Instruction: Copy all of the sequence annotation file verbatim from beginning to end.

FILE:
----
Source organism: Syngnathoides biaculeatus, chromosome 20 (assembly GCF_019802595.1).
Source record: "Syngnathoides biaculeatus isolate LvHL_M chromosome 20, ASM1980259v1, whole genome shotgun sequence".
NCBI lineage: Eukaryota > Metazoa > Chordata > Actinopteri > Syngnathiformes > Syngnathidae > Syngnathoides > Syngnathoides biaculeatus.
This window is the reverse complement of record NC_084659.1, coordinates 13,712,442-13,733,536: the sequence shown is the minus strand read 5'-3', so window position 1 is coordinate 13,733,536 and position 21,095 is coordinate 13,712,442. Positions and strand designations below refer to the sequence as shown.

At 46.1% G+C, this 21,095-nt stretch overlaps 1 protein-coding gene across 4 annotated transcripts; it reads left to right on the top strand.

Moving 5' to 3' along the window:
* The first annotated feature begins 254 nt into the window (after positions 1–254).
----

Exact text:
Source organism: Syngnathoides biaculeatus, chromosome 20 (assembly GCF_019802595.1).
Source record: "Syngnathoides biaculeatus isolate LvHL_M chromosome 20, ASM1980259v1, whole genome shotgun sequence".
NCBI lineage: Eukaryota > Metazoa > Chordata > Actinopteri > Syngnathiformes > Syngnathidae > Syngnathoides > Syngnathoides biaculeatus.
This window is the reverse complement of record NC_084659.1, coordinates 13,712,442-13,733,536: the sequence shown is the minus strand read 5'-3', so window position 1 is coordinate 13,733,536 and position 21,095 is coordinate 13,712,442. Positions and strand designations below refer to the sequence as shown.

At 46.1% G+C, this 21,095-nt stretch overlaps 1 protein-coding gene across 4 annotated transcripts; it reads left to right on the top strand.

Moving 5' to 3' along the window:
* The first annotated feature begins 254 nt into the window (after positions 1–254).